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Interviews

Louie Shelton: In Session

By Published: January 27, 2010
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Leaving Home—Glen Campbell—Session Work



AAJ: At 17 you were already on the road, and you met fellow Arkansan Glen Campbell when both of you were playing clubs in New Mexico. He's a bit older than you—were you two aware of each other back in Arkansas?

LS: No, that was a strange set of circumstances, because I left Little Rock with a steel guitarist who had been offered a job in Santa Fe, New Mexico, and they also needed a guitarist. So that was the first time I really left home. We went to Santa Fe to a six-nights-a-week job, and on our off night we went into Albuquerque to a club that Glen Campbell's uncle, Dick Bills, owned. He had his own band and Glen was playing with his uncle in that club. That was when I met Glen. The band I was in moved around—we went to Denver and Flagstaff, and we ended up in Albuquerque. By this time Glen had left his uncle's band and had his own band at a club called the Hitchin' Post, and we were just down the road at the Chesterfield Club. Then we got to hang out more with each other, and when the touring bands came through town, there would always be a jam session at someone's house after hours. That's where I would meet up with Glen and players from other bands. So I got to know Glen really well in Albuquerque.

AAJ: By the early 60's Glen Campbell was a premier session guitarist in L.A. Did he help you get into session work?

LS: He sure tried. What happened is, he headed out to California a couple of years before I did. During that time I put my own band together in Santa Fe, and Glen's former drummer joined my band. At some point we decided to take our band out to California, and the night before we were to leave, everybody backed out except me and the drummer. So we went to California straight to Glen's place. By this time he was in the scene there, the top session guy. He took me around and introduced me to producers, and there were a couple of times when he'd had a late night and didn't want to go in the next morning, so he sent me in as a sub. But none of that really took hold for me, so the best I could do were the B-grade publishing demos.

But as the story goes, these publishing demos had been with Tommy Boyce and Bobby Hart and they got picked to do the Monkees' TV show. They liked working with me, so they offered me the gig to do that. That's when I came up with the lick for the "Last Train to Clarksville," which became a number one hit, and the first thing you hear is my guitar. Then after that, all the producers asked who played guitar on that, and that's when they all started calling me. Who knows, had it not been for that, maybe I wouldn't have gotten a start. It's weird that way in these circles, it's a handful of musicians who get all the work. I was lucky that Glen had made that transition to artist by this point and was no longer doing session work. So that slot was vacant anyway —no one had taken over the spot. The older guys were more from a jazz background. They hadn't acknowledged the new rock & roll and the different sounds. They weren't coming up with any of that.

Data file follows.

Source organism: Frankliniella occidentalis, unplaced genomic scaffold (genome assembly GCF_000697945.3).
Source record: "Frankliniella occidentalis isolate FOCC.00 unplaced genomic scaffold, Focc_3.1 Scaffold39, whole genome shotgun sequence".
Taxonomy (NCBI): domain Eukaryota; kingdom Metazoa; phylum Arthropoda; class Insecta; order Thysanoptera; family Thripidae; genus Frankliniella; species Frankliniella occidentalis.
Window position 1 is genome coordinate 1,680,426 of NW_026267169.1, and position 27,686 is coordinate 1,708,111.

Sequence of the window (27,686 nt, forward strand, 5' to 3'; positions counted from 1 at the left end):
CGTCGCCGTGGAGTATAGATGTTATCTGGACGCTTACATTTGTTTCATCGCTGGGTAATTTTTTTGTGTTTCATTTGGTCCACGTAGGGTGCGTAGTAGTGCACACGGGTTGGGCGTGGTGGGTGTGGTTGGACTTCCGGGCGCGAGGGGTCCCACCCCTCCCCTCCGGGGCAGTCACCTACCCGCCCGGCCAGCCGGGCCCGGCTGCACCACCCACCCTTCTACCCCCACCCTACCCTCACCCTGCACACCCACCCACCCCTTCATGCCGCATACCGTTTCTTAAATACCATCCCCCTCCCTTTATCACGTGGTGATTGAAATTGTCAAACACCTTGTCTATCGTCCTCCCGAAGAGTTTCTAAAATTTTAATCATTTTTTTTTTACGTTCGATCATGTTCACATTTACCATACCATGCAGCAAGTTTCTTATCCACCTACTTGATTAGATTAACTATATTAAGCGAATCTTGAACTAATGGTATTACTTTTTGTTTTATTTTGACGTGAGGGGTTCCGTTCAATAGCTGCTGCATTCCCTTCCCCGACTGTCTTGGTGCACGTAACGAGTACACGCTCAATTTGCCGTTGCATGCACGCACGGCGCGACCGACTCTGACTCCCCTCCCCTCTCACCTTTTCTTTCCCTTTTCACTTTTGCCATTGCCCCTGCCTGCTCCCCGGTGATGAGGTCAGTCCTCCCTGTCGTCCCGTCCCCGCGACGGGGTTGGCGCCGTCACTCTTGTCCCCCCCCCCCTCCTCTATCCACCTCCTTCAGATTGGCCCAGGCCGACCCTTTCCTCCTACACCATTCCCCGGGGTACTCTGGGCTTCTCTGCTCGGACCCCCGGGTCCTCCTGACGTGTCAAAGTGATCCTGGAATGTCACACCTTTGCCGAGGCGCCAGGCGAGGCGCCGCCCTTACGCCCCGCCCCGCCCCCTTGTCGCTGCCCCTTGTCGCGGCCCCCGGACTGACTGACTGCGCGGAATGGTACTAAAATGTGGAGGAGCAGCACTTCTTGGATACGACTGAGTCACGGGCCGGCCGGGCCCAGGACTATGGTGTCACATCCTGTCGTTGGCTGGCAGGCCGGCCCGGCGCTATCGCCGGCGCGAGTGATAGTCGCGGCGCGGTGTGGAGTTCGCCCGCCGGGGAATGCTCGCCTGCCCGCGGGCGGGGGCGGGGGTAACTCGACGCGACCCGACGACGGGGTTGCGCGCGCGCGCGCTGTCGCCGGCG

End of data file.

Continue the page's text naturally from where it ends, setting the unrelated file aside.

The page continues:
AAJ: I wanted to ask you about "Valleri." I remember hearing it on the radio and it actually made me stop and listen. There's a basic fuzz tone backing that you could imagine the Monkees playing, but there are also these amazing runs that sound like Johnny Smith on steroids. Looking back now, I wondered how the producers allowed that, because they were trying to create this illusion that the Monkees were playing this stuff. And anyone who played guitar knew that there were only a handful of people in the rock world who could come close to playing that. Was that an inside joke with you studio guys?

LS: I actually did that as a joke. I was feeling cheeky, we had a hit record out, and that approach came from a Carlos Montoya flamenco style, but I was doing it on an electric guitar. I never think about what I'm gonna play—if something comes into my head, it's just there. But I did start it as a joke and kind of laughed, and then the producer says, "No, no, no, that sounds great, do that!" And I said, "You're kidding, I was just joking around." But they recognized it as something that would work on that record.

I got an email yesterday from a guy in Florida. He said he was driving his 11-year-old daughter to school and had the radio on, and "Valleri" came on. She was half asleep and then she perked up and said, "That's an awesome guitar solo!" So he wrote that he didn't know who it was at the time, but he went online and looked it up. I emailed him back and said, "Give your daughter a hug for having such great musical taste!"

I've had more comments on that than probably any other thing. I think probably note for note it's one of the most notes per bar solo on any pop record I know.

AAJ: I love those iconic things on records. Another one for me is drummer Hal Blaine's triple backbeat on the Ronettes' "Be My Baby." That had to be a thrill the first time you played with Hal and the Wrecking Crew.

LS: It was, and it was a new territory for me, because I definitely was aware of those A-string players. To come in and actually set up my guitar, sit down and have an arranger or producer count a tune off, and here I am playin' with these guys. It was almost distracting for me to be in the company of these players whom I had admired for so long. Luckily, straight away they were the nicest guys, very complimentary, and after a couple of sessions I felt like one of the guys.



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